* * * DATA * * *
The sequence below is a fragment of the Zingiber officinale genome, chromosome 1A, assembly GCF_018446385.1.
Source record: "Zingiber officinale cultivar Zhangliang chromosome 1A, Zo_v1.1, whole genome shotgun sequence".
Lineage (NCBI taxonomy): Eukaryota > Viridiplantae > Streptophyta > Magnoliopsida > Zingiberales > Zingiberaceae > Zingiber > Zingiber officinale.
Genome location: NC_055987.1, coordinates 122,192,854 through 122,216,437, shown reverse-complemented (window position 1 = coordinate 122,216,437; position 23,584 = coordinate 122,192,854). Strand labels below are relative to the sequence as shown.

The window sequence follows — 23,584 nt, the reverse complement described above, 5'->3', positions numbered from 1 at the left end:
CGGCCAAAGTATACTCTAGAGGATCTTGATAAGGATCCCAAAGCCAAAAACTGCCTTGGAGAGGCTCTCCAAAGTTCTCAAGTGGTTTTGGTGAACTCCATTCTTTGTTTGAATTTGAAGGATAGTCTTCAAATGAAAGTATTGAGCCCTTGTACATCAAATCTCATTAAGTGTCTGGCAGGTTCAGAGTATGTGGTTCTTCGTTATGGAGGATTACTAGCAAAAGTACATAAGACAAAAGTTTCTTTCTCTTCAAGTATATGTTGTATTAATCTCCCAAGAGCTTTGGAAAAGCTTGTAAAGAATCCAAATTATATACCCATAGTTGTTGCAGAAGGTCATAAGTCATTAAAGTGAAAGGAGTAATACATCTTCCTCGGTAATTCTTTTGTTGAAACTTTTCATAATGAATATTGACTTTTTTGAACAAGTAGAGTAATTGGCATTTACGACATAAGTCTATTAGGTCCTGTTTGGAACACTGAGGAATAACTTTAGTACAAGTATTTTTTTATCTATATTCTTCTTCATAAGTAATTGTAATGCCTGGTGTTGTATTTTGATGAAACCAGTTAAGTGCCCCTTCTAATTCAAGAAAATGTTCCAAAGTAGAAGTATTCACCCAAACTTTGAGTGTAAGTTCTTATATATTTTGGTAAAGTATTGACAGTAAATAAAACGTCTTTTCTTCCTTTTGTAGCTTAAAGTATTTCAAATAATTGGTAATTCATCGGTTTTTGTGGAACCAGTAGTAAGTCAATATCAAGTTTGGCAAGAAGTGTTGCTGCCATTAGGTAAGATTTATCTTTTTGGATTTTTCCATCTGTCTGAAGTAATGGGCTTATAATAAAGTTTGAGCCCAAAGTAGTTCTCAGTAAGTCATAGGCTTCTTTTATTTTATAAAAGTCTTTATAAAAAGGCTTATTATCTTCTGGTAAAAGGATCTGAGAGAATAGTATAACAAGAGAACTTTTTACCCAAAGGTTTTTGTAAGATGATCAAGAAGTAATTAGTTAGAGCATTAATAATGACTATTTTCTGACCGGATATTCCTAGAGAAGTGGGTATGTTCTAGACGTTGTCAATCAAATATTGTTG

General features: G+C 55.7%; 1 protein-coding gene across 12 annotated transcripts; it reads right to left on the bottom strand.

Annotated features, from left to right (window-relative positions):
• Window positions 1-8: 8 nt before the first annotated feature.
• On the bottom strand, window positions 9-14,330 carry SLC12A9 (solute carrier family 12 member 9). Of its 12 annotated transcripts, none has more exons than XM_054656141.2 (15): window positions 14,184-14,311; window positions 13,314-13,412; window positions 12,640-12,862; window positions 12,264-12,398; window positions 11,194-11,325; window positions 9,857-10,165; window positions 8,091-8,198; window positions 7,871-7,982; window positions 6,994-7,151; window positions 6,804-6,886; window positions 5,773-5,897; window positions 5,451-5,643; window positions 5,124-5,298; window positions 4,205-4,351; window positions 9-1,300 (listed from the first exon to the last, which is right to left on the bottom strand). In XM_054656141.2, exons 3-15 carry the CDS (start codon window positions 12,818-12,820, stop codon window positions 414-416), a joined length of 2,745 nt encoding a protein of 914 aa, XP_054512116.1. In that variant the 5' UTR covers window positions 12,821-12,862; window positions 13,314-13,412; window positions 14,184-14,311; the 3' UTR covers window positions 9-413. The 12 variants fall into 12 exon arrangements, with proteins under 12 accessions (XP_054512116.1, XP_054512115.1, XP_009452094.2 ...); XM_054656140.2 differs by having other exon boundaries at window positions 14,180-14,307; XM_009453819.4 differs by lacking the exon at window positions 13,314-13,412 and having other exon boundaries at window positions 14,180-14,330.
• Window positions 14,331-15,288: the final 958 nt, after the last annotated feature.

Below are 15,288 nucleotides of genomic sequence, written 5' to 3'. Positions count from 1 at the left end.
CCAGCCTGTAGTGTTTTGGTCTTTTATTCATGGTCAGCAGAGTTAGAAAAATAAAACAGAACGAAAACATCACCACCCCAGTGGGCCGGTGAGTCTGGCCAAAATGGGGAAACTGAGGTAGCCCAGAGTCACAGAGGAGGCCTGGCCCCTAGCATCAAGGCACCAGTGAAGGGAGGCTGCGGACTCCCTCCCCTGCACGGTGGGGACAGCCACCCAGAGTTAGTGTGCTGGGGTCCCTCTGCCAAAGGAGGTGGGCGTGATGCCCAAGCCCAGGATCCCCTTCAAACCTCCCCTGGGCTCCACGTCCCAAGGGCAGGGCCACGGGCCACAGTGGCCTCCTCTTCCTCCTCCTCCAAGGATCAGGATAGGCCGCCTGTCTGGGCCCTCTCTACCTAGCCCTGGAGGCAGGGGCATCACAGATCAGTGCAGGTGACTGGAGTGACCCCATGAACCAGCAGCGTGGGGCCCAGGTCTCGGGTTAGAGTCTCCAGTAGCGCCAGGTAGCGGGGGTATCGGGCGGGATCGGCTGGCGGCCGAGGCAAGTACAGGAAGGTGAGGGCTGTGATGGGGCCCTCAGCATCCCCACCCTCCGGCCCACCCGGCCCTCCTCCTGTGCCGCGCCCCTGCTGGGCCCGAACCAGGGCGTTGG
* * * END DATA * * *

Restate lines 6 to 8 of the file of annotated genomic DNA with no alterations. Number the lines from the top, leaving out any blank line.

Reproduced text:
CGGCCAAAGTATACTCTAGAGGATCTTGATAAGGATCCCAAAGCCAAAAACTGCCTTGGAGAGGCTCTCCAAAGTTCTCAAGTGGTTTTGGTGAACTCCATTCTTTGTTTGAATTTGAAGGATAGTCTTCAAATGAAAGTATTGAGCCCTTGTACATCAAATCTCATTAAGTGTCTGGCAGGTTCAGAGTATGTGGTTCTTCGTTATGGAGGATTACTAGCAAAAGTACATAAGACAAAAGTTTCTTTCTCTTCAAGTATATGTTGTATTAATCTCCCAAGAGCTTTGGAAAAGCTTGTAAAGAATCCAAATTATATACCCATAGTTGTTGCAGAAGGTCATAAGTCATTAAAGTGAAAGGAGTAATACATCTTCCTCGGTAATTCTTTTGTTGAAACTTTTCATAATGAATATTGACTTTTTTGAACAAGTAGAGTAATTGGCATTTACGACATAAGTCTATTAGGTCCTGTTTGGAACACTGAGGAATAACTTTAGTACAAGTATTTTTTTATCTATATTCTTCTTCATAAGTAATTGTAATGCCTGGTGTTGTATTTTGATGAAACCAGTTAAGTGCCCCTTCTAATTCAAGAAAATGTTCCAAAGTAGAAGTATTCACCCAAACTTTGAGTGTAAGTTCTTATATATTTTGGTAAAGTATTGACAGTAAATAAAACGTCTTTTCTTCCTTTTGTAGCTTAAAGTATTTCAAATAATTGGTAATTCATCGGTTTTTGTGGAACCAGTAGTAAGTCAATATCAAGTTTGGCAAGAAGTGTTGCTGCCATTAGGTAAGATTTATCTTTTTGGATTTTTCCATCTGTCTGAAGTAATGGGCTTATAATAAAGTTTGAGCCCAAAGTAGTTCTCAGTAAGTCATAGGCTTCTTTTATTTTATAAAAGTCTTTATAAAAAGGCTTATTATCTTCTGGTAAAAGGATCTGAGAGAATAGTATAACAAGAGAACTTTTTACCCAAAGGTTTTTGTAAGATGATCAAGAAGTAATTAGTTAGAGCATTAATAATGACTATTTTCTGACCGGATATTCCTAGAGAAGTGGGTATGTTCTAGACGTTGTCAATCAAATATTGTTG

General features: G+C 55.7%; 1 protein-coding gene across 12 annotated transcripts; it reads right to left on the bottom strand.

Annotated features, from left to right (window-relative positions):